Wagner's boss celebrates the grisly execution of a mercenary, then denies it

Yevgeny Nuzhin was a 55-year-old Russian prisoner who was recruited by the Wagner Private Military Company to fight in Ukraine.

NewsEditor
NewsEditor
15 November 2022 Tuesday 22:31
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Wagner's boss celebrates the grisly execution of a mercenary, then denies it

Yevgeny Nuzhin was a 55-year-old Russian prisoner who was recruited by the Wagner Private Military Company to fight in Ukraine. After being taken prisoner and later released, he returned to the mercenaries. But his life supposedly ended with a sledgehammer, executed by his own colleagues, according to a video published over the weekend on blogs close to the Wagner Group.

Its leader, the oligarch Yevgeny Prigozhin, celebrated this grisly way of dying shortly after the images were released. This Tuesday, however, he denied having anything to do with them and blamed the "United States secret services."

In the shocking images from the weekend, the man identifies himself. He later says that he surrendered to Ukrainian troops in early September and that he was kidnapped on the streets of Kyiv on Friday. After receiving a blow to the head and losing consciousness, "I woke up and I was in this basement where they say they are going to execute me."

Then the disturbing video (https://t.me/vchkogpu/34353) shows someone clubbing Nuzhin to death with a sledgehammer. The Gray Zone Telegram channel, close to Wagner, writes that "the traitor received the traditional Wagnerian punishment."

"Nuzhin betrayed his people, he betrayed his comrades," Wagner group founder Yevgeny Prigozhin said in a statement from his press service on Sunday. "He was not taken prisoner or surrendered, but he was planning to escape," he added.

In September Ukrainian troops released a video (https://www.youtube.com/watch?v=t4dJRPHuzFg) in which Nuzhin tells his story. Convicted of murder, he was serving 25 years in prison in Penal Colony No. 3, in the Ryazan region, when Wagner's representatives arrived this summer, promising the prisoners amnesty for joining their ranks and fighting in Ukraine.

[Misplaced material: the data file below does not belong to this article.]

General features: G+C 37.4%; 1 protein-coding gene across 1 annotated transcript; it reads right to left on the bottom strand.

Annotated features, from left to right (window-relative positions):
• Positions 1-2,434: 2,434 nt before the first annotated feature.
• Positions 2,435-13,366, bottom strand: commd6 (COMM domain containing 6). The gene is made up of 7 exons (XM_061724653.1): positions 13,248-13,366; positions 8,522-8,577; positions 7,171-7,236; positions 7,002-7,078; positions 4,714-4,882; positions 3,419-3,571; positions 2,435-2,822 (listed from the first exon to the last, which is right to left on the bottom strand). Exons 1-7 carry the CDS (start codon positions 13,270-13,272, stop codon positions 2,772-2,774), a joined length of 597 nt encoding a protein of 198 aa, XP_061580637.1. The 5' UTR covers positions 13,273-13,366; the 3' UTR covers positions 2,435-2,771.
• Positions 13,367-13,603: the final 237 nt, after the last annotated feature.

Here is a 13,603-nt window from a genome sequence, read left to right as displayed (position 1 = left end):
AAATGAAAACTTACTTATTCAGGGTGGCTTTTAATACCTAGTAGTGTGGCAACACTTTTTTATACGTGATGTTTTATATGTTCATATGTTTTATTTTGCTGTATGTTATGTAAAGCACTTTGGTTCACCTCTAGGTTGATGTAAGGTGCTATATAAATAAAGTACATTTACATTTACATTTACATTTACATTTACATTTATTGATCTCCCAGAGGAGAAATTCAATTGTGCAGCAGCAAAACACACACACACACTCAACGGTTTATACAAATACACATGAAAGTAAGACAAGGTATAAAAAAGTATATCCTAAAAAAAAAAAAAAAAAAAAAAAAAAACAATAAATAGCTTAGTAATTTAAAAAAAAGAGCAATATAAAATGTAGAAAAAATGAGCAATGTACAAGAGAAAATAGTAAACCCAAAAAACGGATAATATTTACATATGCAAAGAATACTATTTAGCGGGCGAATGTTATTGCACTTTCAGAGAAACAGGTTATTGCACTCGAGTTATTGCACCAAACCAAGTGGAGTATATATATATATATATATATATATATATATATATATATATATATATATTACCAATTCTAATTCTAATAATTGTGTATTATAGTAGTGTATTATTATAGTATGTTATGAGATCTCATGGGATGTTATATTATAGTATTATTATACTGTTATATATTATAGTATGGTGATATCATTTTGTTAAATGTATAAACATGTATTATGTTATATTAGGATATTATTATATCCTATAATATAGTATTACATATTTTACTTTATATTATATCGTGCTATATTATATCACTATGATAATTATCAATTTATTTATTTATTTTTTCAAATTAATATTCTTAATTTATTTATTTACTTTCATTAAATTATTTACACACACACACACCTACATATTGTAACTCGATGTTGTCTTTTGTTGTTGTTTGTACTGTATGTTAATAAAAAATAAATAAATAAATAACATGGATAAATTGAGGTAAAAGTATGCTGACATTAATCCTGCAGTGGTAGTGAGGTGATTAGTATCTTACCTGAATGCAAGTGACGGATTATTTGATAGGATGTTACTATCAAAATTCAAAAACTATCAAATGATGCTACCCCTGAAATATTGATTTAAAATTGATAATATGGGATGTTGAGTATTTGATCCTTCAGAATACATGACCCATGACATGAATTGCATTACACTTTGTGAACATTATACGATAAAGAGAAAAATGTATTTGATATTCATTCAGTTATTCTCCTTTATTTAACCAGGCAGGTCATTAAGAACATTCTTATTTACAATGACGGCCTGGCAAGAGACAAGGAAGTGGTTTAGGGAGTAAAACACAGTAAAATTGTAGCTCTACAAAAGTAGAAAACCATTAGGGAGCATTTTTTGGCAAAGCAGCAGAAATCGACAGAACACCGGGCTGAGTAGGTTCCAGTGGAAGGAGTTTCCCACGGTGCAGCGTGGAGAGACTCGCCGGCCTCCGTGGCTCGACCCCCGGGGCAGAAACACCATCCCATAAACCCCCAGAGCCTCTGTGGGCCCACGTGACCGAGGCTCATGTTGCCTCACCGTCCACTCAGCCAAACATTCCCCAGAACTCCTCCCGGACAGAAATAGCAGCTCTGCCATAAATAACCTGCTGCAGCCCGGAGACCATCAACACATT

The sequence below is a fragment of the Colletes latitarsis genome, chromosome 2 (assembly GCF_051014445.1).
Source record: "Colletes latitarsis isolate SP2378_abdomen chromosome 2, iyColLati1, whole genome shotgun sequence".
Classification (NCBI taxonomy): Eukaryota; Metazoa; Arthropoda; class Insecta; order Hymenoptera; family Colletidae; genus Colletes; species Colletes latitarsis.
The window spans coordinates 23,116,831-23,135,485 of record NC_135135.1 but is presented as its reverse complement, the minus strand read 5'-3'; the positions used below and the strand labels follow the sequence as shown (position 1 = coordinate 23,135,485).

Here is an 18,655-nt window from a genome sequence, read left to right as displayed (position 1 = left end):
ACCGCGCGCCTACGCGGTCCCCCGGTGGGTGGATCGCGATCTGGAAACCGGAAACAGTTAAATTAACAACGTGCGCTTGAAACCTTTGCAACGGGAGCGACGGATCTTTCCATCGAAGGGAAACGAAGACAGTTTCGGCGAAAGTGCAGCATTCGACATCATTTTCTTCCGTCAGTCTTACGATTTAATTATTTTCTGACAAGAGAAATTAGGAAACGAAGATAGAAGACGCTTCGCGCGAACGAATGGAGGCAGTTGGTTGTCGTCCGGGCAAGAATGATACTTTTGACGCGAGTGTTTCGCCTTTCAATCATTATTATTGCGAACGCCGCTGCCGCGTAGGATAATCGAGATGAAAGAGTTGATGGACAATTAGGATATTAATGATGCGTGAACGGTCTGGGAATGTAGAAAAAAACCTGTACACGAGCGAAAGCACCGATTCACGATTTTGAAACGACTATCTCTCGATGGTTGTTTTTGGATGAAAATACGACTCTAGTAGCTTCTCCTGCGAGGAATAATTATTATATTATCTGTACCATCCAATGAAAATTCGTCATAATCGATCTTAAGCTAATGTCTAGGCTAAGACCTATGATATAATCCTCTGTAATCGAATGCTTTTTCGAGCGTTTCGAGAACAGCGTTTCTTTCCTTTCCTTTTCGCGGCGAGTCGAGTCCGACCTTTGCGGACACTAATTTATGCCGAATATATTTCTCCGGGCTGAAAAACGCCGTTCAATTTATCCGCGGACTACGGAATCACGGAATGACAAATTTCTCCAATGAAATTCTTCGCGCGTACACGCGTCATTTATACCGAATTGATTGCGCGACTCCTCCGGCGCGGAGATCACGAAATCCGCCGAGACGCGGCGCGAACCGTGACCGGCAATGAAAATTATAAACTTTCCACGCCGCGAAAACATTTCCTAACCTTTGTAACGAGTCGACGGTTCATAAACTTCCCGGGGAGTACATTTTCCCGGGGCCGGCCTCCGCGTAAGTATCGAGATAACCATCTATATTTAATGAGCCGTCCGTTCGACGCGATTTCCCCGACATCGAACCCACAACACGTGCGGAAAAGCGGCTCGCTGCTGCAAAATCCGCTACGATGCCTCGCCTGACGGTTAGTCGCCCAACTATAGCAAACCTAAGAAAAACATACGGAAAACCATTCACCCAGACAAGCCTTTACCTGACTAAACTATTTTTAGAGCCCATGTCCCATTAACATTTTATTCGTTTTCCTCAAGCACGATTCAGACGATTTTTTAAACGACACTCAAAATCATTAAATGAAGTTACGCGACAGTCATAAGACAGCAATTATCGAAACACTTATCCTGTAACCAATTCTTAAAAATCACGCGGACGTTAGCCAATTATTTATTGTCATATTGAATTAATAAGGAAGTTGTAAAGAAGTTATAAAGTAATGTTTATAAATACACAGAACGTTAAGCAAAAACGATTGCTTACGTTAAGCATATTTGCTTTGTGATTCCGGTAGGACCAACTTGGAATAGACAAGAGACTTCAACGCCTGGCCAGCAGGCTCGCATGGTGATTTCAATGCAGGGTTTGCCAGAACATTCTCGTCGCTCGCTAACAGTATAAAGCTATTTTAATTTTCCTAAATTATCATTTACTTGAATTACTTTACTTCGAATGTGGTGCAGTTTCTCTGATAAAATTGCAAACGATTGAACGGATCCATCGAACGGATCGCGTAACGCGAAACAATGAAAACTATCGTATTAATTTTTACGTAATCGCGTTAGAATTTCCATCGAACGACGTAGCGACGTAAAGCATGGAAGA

In that interview, he assures that he wants to join the Ukrainian troops to fight against Russia.

Also in September, a video was broadcast on social networks in which Prigozhin himself visited a prison in Yoshkar-Ola (capital of the Russian republic of Mari-El) and offered the inmates to get out of prison in exchange for participating in the fighting. "Only God and Allah can get you out of here, and they will do it in a wooden coffin. I'll get you out alive," he can be heard saying. He also warns them that those who desert or surrender to the enemy "will be executed."

A few days later, Prigozhin himself acknowledged having created the Wagner Group in 2014. The "Kremlin cook", as he is known for his catering company and his proximity to Russian President Vladimir Putin, had always denied any relationship with the controversial team of mercenaries, and even went so far as to file complaints against various investigative media that had pointed to him as their boss.

Commenting on the performance, Prigozhin describes the video as "an excellent directorial work that can be seen in one session." He calls Nuzhin a "dog" and says that he "did not find happiness in Ukraine, but met unkind but fair people."

According to Ilya Nuzhin, one of the sons of the executed man, he "was a prisoner of the Ukrainians." In an interview with Gulagu.net, an NGO that defends the rights of prisoners in Russia, Ilya explains that "then something terrible happened to him... all his relatives blamed the Ukrainians for this (...) Didn't they know what What were they going to do to him? Why did they send a person to his death?"

After the shock of the terrible video, Prigozhin has retracted his first words. In a message posted on Tuesday, he denies that the Wagner Group had anything to do with what happened. Without offering specific details, he affirms that those responsible are the secret services of the United States.

"Wagner employees are distinguished by their excellent discipline and strict adherence to international standards and globally accepted rules of social behavior," adds the head of this organization, known for its violent methods. In the past, the group has been accused of committing abuses in conflict zones, including Syria and several African countries.

It is possible that Yevgueni Nuzhin was returned to Russia on November 11, in an exchange of 45 prisoners for each side, according to Russian journalist Anastasia Kashevárova.

Vladimir Osechkin, founder of Gulagu.net, said on Monday that he is going to ask the Russian authorities for an investigation into this case. The NGO called on Ukrainian President Volodymyr Zelensky to stop trading captured Russians who credibly fear reprisals at home for refusing to fight in Ukraine.

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